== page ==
Tuesday, May 14, 2013

Our Library Table: Debby Applegate's The Most Famous Man in America: The Biography of Henry Ward Beecher

Henry and Harriet
I've been reading Debby Applegate's The Most Famous Man in America: The Biography of Henry Ward Beecher in stolen moments (so, slowly). It's a compelling read, all told, and totally illuminating at points. I knew a little bit about Beecher (the adultery bit, mainly, thanks to Twain's satellite relationship to the Beechers in Hartford) and had an inkling that I wanted to know more. This proved to be a great place to start, pointing the way to a number of paths that I'll be following in the months to come.

First itch that I'll need to scratch before too long: the Beechers and Walter Scott (yes, him again). Applegate gestures tantalisingly to Henry's love of Scott a number of times, but there's a more fulsome account of the whole clan's relationship to his writings in Joan D. Hedrick's equally compelling biography of Harriet Beecher Stowe. Here's a glorious snippet:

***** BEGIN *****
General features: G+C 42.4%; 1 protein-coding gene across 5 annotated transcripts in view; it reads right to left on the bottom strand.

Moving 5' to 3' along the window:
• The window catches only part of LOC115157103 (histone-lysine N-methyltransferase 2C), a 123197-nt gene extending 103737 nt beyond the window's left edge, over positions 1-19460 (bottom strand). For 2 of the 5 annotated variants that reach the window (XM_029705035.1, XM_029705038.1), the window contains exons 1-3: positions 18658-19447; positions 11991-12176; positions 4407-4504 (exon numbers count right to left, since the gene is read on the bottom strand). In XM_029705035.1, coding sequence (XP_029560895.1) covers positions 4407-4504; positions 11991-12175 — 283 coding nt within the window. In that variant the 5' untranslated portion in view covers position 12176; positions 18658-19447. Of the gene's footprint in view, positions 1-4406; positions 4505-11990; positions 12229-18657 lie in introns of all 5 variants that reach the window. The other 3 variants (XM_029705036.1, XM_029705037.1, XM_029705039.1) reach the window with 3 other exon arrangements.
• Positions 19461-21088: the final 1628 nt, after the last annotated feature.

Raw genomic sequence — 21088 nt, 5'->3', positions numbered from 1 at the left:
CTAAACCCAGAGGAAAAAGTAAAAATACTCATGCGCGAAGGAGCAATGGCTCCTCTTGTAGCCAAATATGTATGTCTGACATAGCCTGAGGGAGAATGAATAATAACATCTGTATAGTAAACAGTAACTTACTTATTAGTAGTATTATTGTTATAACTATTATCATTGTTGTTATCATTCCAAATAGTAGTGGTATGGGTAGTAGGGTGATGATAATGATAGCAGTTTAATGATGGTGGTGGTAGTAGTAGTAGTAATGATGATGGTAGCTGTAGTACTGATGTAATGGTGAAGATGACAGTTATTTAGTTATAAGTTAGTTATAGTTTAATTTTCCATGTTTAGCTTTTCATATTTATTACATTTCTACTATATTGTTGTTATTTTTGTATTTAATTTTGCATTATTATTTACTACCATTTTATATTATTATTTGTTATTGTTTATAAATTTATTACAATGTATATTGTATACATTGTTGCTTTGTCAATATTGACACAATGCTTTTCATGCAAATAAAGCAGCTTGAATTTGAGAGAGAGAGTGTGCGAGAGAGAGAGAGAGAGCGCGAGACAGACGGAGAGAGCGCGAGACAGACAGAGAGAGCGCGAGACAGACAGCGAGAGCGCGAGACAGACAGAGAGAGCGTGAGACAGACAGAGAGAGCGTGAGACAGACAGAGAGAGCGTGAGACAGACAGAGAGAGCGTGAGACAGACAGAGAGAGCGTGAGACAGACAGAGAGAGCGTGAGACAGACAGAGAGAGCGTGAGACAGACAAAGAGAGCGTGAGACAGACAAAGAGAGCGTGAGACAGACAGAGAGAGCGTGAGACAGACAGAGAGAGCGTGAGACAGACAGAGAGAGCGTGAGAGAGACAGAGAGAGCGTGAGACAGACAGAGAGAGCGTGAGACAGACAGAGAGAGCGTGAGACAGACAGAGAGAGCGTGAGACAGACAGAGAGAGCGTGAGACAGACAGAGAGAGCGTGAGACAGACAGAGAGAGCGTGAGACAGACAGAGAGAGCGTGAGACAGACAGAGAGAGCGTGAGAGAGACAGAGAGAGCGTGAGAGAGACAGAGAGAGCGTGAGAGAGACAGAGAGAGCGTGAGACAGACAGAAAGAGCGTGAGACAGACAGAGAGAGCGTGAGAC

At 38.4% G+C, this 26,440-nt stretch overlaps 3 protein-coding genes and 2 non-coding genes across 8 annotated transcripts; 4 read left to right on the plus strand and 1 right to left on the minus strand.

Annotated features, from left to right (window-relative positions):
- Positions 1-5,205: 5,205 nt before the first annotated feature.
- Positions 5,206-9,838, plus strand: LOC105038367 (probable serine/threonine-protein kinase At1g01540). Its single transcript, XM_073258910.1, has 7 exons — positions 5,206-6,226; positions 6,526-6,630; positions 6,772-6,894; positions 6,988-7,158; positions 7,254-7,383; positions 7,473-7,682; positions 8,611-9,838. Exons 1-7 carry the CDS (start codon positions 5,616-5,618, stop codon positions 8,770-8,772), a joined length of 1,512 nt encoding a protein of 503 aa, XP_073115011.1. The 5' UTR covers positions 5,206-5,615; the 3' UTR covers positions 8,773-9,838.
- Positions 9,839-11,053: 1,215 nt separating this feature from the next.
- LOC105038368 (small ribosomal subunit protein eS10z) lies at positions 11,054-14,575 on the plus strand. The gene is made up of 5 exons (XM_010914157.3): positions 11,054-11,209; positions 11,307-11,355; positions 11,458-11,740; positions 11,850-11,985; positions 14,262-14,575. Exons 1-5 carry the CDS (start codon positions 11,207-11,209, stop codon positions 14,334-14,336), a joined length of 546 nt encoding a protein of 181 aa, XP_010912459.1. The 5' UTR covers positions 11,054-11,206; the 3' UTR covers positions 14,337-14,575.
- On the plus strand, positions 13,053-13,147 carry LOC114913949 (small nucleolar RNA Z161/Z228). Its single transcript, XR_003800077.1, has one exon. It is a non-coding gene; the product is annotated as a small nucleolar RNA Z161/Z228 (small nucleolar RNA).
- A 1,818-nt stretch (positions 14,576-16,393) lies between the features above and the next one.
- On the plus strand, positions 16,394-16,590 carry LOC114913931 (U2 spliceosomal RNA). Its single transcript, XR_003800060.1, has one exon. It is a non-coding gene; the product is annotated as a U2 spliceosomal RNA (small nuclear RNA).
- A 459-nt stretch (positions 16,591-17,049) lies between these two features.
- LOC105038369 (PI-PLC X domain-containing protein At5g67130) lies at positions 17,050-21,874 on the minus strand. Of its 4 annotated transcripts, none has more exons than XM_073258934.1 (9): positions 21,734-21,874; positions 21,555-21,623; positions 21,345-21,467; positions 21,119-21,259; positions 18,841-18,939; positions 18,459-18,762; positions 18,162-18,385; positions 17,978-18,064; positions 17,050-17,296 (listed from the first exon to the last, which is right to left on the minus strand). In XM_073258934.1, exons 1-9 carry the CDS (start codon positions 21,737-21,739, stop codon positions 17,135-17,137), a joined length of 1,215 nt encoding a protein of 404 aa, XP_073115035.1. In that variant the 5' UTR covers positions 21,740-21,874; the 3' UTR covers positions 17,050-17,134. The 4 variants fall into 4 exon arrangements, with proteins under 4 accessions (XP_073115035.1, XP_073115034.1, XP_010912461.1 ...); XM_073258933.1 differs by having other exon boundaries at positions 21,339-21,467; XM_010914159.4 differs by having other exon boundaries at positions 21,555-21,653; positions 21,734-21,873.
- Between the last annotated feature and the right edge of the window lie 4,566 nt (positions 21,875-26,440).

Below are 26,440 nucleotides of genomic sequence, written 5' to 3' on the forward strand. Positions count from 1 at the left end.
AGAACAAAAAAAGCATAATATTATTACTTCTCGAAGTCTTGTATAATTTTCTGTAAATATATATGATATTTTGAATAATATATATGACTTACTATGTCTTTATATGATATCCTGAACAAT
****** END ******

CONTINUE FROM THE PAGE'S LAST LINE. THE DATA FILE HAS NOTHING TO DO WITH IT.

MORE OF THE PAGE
Second avenue of exploration: Henry's 1867 novel, Norwood; or, Village Life in New England (listed, no less, as one of the century's "Better Sellers" in Frank Luther Mott's Golden Multitudes). Again, I think I was vaguely aware that Beecher had written fiction alongside his more didactic essays. But I didn't know that it was an early part of the post-war Local Color movement (in which his sister Harriet was so influential). And I also didn't know that it was a book that dealt with the Civil War, including a rather pioneering North-South romance. It's on the list.

And finally: a couple of years ago I wrote this chapter on antebellum new religious movements and the Western river system that's just seen the light of day. As it happens, it begins with a quotation from Lyman, the Beecher pater familias. Now I wish that I could also have included this quotation from Henry, on his moment of conversion in the early American west:
Would you mind printing and pasting that into your own copies of Gods of the River? Many thanks. More on Beecher soon, no doubt.

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